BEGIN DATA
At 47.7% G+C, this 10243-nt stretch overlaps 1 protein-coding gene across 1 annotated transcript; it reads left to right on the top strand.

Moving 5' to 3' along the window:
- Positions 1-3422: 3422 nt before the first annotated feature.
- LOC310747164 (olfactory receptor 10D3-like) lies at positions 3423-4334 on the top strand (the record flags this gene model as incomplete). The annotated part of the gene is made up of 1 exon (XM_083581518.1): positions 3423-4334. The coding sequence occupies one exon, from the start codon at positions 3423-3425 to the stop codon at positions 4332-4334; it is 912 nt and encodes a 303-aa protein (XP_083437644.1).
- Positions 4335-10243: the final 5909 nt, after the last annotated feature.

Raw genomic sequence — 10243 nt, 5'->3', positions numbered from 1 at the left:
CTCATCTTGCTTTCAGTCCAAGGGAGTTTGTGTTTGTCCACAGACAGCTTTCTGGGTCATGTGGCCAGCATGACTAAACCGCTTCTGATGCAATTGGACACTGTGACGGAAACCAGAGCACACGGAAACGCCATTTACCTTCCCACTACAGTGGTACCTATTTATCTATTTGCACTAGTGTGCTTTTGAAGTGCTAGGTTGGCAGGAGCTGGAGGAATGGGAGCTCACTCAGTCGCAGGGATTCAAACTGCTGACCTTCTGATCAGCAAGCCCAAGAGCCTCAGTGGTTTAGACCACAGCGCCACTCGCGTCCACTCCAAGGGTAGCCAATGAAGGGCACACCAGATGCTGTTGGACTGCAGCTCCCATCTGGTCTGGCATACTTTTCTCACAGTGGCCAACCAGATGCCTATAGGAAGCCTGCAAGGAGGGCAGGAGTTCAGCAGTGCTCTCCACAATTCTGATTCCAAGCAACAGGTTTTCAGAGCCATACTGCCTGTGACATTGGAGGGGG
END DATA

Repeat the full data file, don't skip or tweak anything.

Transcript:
At 47.7% G+C, this 10243-nt stretch overlaps 1 protein-coding gene across 1 annotated transcript; it reads left to right on the top strand.

Moving 5' to 3' along the window:
- Positions 1-3422: 3422 nt before the first annotated feature.
- LOC310747164 (olfactory receptor 10D3-like) lies at positions 3423-4334 on the top strand (the record flags this gene model as incomplete). The annotated part of the gene is made up of 1 exon (XM_083581518.1): positions 3423-4334. The coding sequence occupies one exon, from the start codon at positions 3423-3425 to the stop codon at positions 4332-4334; it is 912 nt and encodes a 303-aa protein (XP_083437644.1).
- Positions 4335-10243: the final 5909 nt, after the last annotated feature.

Raw genomic sequence — 10243 nt, 5'->3', positions numbered from 1 at the left:
CTCATCTTGCTTTCAGTCCAAGGGAGTTTGTGTTTGTCCACAGACAGCTTTCTGGGTCATGTGGCCAGCATGACTAAACCGCTTCTGATGCAATTGGACACTGTGACGGAAACCAGAGCACACGGAAACGCCATTTACCTTCCCACTACAGTGGTACCTATTTATCTATTTGCACTAGTGTGCTTTTGAAGTGCTAGGTTGGCAGGAGCTGGAGGAATGGGAGCTCACTCAGTCGCAGGGATTCAAACTGCTGACCTTCTGATCAGCAAGCCCAAGAGCCTCAGTGGTTTAGACCACAGCGCCACTCGCGTCCACTCCAAGGGTAGCCAATGAAGGGCACACCAGATGCTGTTGGACTGCAGCTCCCATCTGGTCTGGCATACTTTTCTCACAGTGGCCAACCAGATGCCTATAGGAAGCCTGCAAGGAGGGCAGGAGTTCAGCAGTGCTCTCCACAATTCTGATTCCAAGCAACAGGTTTTCAGAGCCATACTGCCTGTGACATTGGAGGGGG